“Ouch,” I said as drops of blood dripped from my fingertip into a tiny thimble.
“Hold still,” Matt said, “We need more if this is ever going to work.”
My head was reeling, but I was uncertain whether that was due to what happened earlier in the day or to the current bloodletting. I clinched my teeth and nodded for him to continue squeezing.
“We’re going to have to make the hole bigger,” Todd said as he looked over Matt’s shoulder. “I’ll go get my dad’s drill.”
I quickly pulled my hand away.
“No drills,” I said and then stuck my injured finger into my mouth.
The tiny hole, still bleeding, tasted metallic, as if I were rusting from the inside.
Moments before, Matt had stuck me with a sewing needle in the hope of drawing enough blood for our potion.
Halloween was only a few days away, and earlier in the week we had all watched “In Search of…,” a TV show where the host, deep-voiced Leonard Nimoy, explored mysteries. In this episode they had uncovered the magic of voodoo, highlighting a witch doctor who, by using chants and potions, was able to levitate.
And miraculously, through some secret and wholly previously undisclosed connection with the netherworld, Matt had somehow learned the secret ingredients for the potion. Apparently when consumed while chanting “light as a feather,” it would allow anyone to be lifted effortlessly by the fingertips of two assistants.
Our plan was to test the technique quickly and if it worked to then display our newfound voodoo to trick-or-treaters on Halloween night. I pictured myself floating in our darkened doorway, handing out candy to awed visitors as I hovered, ghostlike, while my two assistants remained out of sight.
As per Matt’s instructions, the items we’d collected up to that point included eye of newt (we could only find a squashed frog on the street, but we assumed it would work just as well), two gray hairs from a witch (my mom wasn’t an exact match, but, again, close enough) and the tooth of a child, which was not a problem because months earlier I’d found where my parents had hidden a bag of teeth in their closet. I hoped it was the tooth fairy’s stash, not wanting to think too hard about why they’d keep a bag of yellowing and increasingly brittle mementos from their children.
But we still lacked a thimbleful of fresh blood. We even lacked a thimble.
“Mom, what’s a thimble and do you have one?” I asked at lunch.
She was grilling a cheese sandwich, and its toasty-smelling steam lifted from the pan in ghostly whiffs. When she turned toward me I grinned. She chewed her lip for a moment and then turned back to the stove.
“I haven’t heard your plans for Halloween yet,” she said, not answering my question. “What are you planning to go dressed up as this year? Dracula again?”
She turned off the burner with a click and pivoted, twisting her wrist slightly to allow the crispy golden sandwich to slide onto my plate, its melted American cheese center oozing and dripping from the sides.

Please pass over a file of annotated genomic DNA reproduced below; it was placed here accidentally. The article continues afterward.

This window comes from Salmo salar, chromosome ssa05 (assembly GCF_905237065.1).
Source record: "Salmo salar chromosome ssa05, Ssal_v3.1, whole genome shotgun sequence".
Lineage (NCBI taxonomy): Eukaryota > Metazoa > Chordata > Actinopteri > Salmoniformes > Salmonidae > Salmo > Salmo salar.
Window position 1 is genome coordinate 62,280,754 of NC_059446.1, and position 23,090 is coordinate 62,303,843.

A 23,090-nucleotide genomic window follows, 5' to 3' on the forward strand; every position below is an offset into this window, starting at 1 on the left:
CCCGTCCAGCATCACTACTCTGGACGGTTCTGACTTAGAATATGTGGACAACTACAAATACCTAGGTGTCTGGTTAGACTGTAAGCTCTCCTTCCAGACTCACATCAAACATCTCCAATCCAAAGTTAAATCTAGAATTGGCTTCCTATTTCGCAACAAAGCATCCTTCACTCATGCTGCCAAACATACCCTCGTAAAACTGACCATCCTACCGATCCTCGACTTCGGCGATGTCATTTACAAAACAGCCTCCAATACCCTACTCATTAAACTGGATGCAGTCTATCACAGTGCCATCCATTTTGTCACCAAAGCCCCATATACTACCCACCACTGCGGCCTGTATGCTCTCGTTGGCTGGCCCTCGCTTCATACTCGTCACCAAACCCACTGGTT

“Probably staying home and handing out candy this year,” I said, taking a bite. The hot cheese scalded the roof of my mouth.
She snorted through her nose and then gave a short laugh.
“You are staying home on Halloween?” she said. “I’ve never heard of such a thing.”
“No, really,” I said, the words blurred by the half-chewed food. “I’m kinda too old for ringing doorbells.”
Her eyes narrowed.
“What are you and your friends up to?” she asked.
I grinned, this time with my lips closed and my cheeks full of masticated sandwich.
She shook her head slowly and sighed.
“A thimble is like a little metal cup people put over their finger while they are sewing. It protects them from being stabbed by the needle,” she said. “We might have one, but you’d have to look through your grandmother’s old hope chest.”
I gave her the thumb-up, finished my sandwich and headed to the garage.
Inside, a single faded light bulb dimly lit the otherwise dark space. The odor of mothballs and mold greeted me as I cracked open the ancient wooden chest. Within, filling half the chest were stacks of black felt-covered photo albums, each one full of brittle and faded pictures of people I had never known. When I was a small child my mother would sit with me as I flipped through the old books and point out my relatives while I focused more on their odd attire and the occasional old-fashioned vehicles. The most haunting photo was of a lanky man who sat on what resembled a huge tricycle with an enormous front wheel. His face was nearly featureless except for a wiry twisting handlebar mustache. Held out to the viewer, as if it were an offering, the man presented what my mother had said was a doll but what I knew was actually the severed head of a child. I was sure of it.
But this time I went straight to a black box inlaid with strips of iridescent abalone shell. Inside, a small red pillow in the shape of an apple was stuck full of sewing needles. I pulled a particularly thick one from its resting place and laid it on the cement floor. Then, under layers of buttons, an unwound yellow measuring tape and a pile of unzipped zippers I found the thimble and placed it by the needle and readied to close the chest.
Pausing for a moment I hesitated, wondering if the bike man had only been in my imagination. Moments later I was flipping through the photo albums until I reached the page. There his unexpressive face remained, his body frozen in place, his arm extended, clearly holding what I now knew for certain was the head of a child — a child with curly black hair, just like mine.
At that exact moment the lights went out and I heard heavy footsteps heading in my direction.
What happened next was another story.
Originally published in the St. Helena Star, November 2018